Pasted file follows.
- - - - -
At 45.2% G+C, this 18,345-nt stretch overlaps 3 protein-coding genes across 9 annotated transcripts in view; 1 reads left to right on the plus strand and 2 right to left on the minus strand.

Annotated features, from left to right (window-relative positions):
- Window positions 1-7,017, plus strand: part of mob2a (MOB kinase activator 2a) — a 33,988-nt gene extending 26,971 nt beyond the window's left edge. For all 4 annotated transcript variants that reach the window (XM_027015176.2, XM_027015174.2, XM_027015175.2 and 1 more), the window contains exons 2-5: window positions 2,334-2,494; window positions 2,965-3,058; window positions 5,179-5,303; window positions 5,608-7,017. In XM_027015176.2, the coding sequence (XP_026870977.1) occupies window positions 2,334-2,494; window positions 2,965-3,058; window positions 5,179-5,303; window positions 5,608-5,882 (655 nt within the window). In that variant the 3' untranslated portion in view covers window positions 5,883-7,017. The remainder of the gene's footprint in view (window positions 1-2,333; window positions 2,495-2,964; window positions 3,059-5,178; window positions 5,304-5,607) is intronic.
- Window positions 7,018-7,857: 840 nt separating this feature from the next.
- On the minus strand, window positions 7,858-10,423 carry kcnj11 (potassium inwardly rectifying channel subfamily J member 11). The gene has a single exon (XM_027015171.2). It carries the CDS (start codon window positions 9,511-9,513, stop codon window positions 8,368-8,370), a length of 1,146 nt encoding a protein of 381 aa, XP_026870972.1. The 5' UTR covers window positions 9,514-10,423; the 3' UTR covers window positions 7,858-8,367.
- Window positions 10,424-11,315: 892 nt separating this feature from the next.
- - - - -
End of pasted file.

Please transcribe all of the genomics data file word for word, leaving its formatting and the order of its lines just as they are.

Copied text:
At 45.2% G+C, this 18,345-nt stretch overlaps 3 protein-coding genes across 9 annotated transcripts in view; 1 reads left to right on the plus strand and 2 right to left on the minus strand.

Annotated features, from left to right (window-relative positions):
- Window positions 1-7,017, plus strand: part of mob2a (MOB kinase activator 2a) — a 33,988-nt gene extending 26,971 nt beyond the window's left edge. For all 4 annotated transcript variants that reach the window (XM_027015176.2, XM_027015174.2, XM_027015175.2 and 1 more), the window contains exons 2-5: window positions 2,334-2,494; window positions 2,965-3,058; window positions 5,179-5,303; window positions 5,608-7,017. In XM_027015176.2, the coding sequence (XP_026870977.1) occupies window positions 2,334-2,494; window positions 2,965-3,058; window positions 5,179-5,303; window positions 5,608-5,882 (655 nt within the window). In that variant the 3' untranslated portion in view covers window positions 5,883-7,017. The remainder of the gene's footprint in view (window positions 1-2,333; window positions 2,495-2,964; window positions 3,059-5,178; window positions 5,304-5,607) is intronic.
- Window positions 7,018-7,857: 840 nt separating this feature from the next.
- On the minus strand, window positions 7,858-10,423 carry kcnj11 (potassium inwardly rectifying channel subfamily J member 11). The gene has a single exon (XM_027015171.2). It carries the CDS (start codon window positions 9,511-9,513, stop codon window positions 8,368-8,370), a length of 1,146 nt encoding a protein of 381 aa, XP_026870972.1. The 5' UTR covers window positions 9,514-10,423; the 3' UTR covers window positions 7,858-8,367.
- Window positions 10,424-11,315: 892 nt separating this feature from the next.